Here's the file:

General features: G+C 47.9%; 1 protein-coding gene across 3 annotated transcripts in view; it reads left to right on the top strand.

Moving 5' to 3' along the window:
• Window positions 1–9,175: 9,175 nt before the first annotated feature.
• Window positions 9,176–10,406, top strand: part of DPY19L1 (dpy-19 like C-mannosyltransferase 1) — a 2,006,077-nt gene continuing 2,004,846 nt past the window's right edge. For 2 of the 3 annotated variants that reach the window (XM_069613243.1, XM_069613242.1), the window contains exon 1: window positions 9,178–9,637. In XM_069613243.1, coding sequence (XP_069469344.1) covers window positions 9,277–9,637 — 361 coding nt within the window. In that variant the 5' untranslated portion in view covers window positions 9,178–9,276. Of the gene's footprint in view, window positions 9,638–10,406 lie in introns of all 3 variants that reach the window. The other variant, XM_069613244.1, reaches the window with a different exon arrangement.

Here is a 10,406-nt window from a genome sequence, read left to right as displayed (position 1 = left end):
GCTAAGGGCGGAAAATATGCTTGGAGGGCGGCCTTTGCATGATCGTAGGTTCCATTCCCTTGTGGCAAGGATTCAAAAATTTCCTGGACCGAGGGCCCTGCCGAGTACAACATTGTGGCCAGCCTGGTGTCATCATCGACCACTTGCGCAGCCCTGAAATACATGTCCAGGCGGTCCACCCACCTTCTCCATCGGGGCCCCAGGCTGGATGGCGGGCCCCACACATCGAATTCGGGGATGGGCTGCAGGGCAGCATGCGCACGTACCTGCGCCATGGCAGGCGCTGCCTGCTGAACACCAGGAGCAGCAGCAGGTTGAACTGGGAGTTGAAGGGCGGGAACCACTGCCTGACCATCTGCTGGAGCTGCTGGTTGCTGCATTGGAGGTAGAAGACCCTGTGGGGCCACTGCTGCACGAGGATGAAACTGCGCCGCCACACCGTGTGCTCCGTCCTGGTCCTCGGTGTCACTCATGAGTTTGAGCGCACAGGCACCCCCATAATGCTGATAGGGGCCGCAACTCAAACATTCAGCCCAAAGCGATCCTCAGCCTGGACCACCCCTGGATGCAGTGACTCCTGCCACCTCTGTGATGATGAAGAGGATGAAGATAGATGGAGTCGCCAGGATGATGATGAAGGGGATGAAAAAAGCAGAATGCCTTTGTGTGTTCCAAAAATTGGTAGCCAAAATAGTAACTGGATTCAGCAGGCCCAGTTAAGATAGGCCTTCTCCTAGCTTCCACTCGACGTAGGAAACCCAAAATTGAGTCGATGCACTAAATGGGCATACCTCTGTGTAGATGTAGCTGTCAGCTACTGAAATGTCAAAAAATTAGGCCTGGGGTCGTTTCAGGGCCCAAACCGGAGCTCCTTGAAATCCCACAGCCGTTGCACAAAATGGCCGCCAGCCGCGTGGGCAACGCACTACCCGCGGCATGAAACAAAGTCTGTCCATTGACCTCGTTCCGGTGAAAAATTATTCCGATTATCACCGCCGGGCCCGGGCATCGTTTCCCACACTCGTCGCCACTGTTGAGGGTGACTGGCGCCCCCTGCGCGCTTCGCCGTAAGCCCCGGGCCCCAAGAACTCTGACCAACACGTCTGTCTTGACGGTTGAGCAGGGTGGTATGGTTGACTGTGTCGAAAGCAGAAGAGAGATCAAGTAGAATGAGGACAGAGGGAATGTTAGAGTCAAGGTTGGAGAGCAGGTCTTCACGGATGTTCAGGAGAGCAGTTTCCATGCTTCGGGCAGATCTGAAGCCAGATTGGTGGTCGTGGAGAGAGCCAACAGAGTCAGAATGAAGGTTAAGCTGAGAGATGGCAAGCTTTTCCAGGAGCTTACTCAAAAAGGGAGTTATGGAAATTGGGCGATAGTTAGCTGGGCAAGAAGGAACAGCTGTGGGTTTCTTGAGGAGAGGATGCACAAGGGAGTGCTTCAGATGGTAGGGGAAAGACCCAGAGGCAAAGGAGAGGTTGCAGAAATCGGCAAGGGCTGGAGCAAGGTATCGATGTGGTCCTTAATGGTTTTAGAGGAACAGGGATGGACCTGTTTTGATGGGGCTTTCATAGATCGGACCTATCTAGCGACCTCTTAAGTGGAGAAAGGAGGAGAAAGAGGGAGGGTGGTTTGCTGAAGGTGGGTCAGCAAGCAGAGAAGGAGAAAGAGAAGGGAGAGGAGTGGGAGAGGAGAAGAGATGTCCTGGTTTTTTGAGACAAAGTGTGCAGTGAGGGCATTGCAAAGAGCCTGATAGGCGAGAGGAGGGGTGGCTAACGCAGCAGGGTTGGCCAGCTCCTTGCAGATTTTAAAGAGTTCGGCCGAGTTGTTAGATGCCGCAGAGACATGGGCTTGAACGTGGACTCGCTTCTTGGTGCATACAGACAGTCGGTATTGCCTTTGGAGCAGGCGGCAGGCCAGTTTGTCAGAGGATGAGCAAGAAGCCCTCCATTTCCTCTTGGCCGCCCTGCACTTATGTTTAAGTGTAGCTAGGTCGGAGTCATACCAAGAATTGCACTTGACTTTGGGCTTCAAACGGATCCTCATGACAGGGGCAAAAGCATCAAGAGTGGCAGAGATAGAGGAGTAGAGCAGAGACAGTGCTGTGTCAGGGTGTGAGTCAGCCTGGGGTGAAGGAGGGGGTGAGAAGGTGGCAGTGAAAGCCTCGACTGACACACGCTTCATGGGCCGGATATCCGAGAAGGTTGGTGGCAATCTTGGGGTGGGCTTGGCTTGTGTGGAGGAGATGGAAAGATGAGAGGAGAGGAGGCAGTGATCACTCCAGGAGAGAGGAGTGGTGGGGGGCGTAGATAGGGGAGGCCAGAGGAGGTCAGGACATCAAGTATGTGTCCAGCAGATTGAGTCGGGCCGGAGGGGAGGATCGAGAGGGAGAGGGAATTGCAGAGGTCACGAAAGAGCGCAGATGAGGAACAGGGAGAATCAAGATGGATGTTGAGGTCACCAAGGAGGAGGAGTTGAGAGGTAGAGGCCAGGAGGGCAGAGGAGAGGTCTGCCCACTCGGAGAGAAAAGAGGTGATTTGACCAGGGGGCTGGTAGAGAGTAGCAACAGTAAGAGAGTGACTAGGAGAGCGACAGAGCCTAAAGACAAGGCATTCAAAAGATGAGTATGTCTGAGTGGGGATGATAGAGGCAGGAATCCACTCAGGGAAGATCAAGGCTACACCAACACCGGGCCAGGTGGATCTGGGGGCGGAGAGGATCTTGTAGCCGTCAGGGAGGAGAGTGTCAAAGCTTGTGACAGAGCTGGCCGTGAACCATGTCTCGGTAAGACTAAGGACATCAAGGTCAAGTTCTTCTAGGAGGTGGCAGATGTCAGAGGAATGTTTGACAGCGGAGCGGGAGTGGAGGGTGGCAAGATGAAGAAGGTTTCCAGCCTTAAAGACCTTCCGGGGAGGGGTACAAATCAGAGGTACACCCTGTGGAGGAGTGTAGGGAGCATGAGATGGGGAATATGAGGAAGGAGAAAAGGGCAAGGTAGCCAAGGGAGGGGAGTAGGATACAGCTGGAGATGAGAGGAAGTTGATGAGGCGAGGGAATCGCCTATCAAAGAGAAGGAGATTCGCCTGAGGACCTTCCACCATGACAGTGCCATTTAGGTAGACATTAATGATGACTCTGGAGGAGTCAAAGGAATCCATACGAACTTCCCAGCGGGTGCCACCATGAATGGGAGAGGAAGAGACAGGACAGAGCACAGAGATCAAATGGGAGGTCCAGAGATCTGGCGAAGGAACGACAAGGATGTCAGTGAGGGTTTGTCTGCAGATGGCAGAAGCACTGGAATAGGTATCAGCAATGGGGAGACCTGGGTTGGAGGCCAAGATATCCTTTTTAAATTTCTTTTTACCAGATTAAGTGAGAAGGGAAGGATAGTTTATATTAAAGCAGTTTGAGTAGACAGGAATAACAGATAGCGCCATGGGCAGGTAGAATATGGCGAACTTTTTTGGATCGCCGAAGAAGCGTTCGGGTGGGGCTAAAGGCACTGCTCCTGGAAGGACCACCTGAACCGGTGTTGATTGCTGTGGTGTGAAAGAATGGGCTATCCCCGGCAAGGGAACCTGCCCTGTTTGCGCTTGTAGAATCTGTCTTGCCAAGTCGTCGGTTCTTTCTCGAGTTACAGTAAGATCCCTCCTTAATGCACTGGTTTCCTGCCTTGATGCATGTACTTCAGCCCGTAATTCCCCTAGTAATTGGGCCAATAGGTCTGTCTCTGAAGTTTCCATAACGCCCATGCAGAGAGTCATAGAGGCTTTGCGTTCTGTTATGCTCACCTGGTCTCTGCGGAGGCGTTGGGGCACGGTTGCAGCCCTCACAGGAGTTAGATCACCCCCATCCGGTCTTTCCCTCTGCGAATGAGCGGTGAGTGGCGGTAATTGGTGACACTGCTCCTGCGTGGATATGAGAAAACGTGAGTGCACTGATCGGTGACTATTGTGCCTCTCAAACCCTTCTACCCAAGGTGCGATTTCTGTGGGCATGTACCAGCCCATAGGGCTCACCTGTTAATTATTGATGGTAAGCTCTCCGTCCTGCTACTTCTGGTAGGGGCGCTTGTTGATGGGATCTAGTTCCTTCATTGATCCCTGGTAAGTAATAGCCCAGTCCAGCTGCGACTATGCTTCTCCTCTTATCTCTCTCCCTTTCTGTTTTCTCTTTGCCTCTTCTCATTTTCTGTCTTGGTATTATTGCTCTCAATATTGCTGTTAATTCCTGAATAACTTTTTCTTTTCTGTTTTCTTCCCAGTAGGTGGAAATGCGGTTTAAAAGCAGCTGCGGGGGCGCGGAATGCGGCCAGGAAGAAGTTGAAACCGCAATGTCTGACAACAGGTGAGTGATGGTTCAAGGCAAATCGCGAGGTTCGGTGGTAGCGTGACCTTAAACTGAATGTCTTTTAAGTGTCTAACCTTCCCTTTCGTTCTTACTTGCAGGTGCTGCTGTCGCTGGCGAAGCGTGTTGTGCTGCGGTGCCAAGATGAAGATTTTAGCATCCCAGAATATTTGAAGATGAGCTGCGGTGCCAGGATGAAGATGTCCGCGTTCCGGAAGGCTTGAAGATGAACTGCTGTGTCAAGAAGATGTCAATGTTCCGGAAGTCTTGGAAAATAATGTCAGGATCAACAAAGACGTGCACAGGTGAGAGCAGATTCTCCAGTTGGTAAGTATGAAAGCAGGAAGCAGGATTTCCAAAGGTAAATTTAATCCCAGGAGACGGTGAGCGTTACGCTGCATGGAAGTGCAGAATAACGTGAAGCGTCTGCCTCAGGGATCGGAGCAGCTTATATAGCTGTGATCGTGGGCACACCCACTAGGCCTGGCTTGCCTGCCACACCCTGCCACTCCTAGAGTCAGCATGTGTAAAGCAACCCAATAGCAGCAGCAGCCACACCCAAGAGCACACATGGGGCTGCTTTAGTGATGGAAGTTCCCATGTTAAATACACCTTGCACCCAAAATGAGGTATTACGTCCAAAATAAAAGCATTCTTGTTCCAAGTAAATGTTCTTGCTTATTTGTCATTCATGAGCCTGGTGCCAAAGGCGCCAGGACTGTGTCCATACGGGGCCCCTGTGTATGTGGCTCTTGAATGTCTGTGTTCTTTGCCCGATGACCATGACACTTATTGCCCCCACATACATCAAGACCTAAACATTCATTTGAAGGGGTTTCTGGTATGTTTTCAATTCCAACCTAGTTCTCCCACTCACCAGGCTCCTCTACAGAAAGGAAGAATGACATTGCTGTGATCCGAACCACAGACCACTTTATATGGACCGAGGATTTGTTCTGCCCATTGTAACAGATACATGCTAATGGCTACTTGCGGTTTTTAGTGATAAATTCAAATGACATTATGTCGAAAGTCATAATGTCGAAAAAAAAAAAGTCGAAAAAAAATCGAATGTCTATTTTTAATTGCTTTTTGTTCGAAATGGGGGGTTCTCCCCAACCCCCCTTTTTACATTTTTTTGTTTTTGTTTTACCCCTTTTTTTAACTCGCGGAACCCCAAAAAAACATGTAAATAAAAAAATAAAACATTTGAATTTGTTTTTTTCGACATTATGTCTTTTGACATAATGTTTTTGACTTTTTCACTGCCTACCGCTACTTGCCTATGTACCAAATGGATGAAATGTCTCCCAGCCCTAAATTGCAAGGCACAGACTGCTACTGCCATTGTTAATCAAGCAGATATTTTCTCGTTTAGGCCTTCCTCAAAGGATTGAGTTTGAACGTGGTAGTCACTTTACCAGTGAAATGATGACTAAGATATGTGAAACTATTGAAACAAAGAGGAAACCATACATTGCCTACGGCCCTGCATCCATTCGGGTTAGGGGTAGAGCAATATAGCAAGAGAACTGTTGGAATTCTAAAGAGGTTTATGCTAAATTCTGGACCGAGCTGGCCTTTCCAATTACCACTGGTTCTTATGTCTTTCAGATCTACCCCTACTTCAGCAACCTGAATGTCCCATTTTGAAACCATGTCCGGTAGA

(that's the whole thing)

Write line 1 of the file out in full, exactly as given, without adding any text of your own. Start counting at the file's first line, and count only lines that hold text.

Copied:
General features: G+C 47.9%; 1 protein-coding gene across 3 annotated transcripts in view; it reads left to right on the top strand.